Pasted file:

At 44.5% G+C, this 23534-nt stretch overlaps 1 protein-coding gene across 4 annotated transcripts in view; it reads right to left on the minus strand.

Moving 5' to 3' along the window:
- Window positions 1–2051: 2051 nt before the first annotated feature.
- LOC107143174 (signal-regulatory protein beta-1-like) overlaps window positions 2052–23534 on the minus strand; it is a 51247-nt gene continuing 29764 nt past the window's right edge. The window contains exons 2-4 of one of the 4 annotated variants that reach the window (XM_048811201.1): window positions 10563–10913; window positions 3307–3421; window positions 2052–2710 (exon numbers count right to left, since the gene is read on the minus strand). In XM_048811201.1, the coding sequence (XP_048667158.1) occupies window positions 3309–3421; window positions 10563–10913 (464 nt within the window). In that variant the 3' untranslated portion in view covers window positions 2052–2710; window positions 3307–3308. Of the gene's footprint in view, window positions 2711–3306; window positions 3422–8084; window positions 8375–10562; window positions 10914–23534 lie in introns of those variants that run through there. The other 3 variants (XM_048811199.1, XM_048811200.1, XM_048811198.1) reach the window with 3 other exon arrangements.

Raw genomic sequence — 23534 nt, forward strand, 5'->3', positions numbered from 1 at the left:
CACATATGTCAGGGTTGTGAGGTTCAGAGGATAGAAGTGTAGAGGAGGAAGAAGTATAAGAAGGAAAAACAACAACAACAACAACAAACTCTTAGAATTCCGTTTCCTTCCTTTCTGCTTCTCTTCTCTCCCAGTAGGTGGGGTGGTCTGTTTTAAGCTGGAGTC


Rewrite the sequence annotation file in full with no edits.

At 44.5% G+C, this 23534-nt stretch overlaps 1 protein-coding gene across 4 annotated transcripts in view; it reads right to left on the minus strand.

Moving 5' to 3' along the window:
- Window positions 1–2051: 2051 nt before the first annotated feature.
- LOC107143174 (signal-regulatory protein beta-1-like) overlaps window positions 2052–23534 on the minus strand; it is a 51247-nt gene continuing 29764 nt past the window's right edge. The window contains exons 2-4 of one of the 4 annotated variants that reach the window (XM_048811201.1): window positions 10563–10913; window positions 3307–3421; window positions 2052–2710 (exon numbers count right to left, since the gene is read on the minus strand). In XM_048811201.1, the coding sequence (XP_048667158.1) occupies window positions 3309–3421; window positions 10563–10913 (464 nt within the window). In that variant the 3' untranslated portion in view covers window positions 2052–2710; window positions 3307–3308. Of the gene's footprint in view, window positions 2711–3306; window positions 3422–8084; window positions 8375–10562; window positions 10914–23534 lie in introns of those variants that run through there. The other 3 variants (XM_048811199.1, XM_048811200.1, XM_048811198.1) reach the window with 3 other exon arrangements.

Raw genomic sequence — 23534 nt, forward strand, 5'->3', positions numbered from 1 at the left:
CACATATGTCAGGGTTGTGAGGTTCAGAGGATAGAAGTGTAGAGGAGGAAGAAGTATAAGAAGGAAAAACAACAACAACAACAACAAACTCTTAGAATTCCGTTTCCTTCCTTTCTGCTTCTCTTCTCTCCCAGTAGGTGGGGTGGTCTGTTTTAAGCTGGAGTC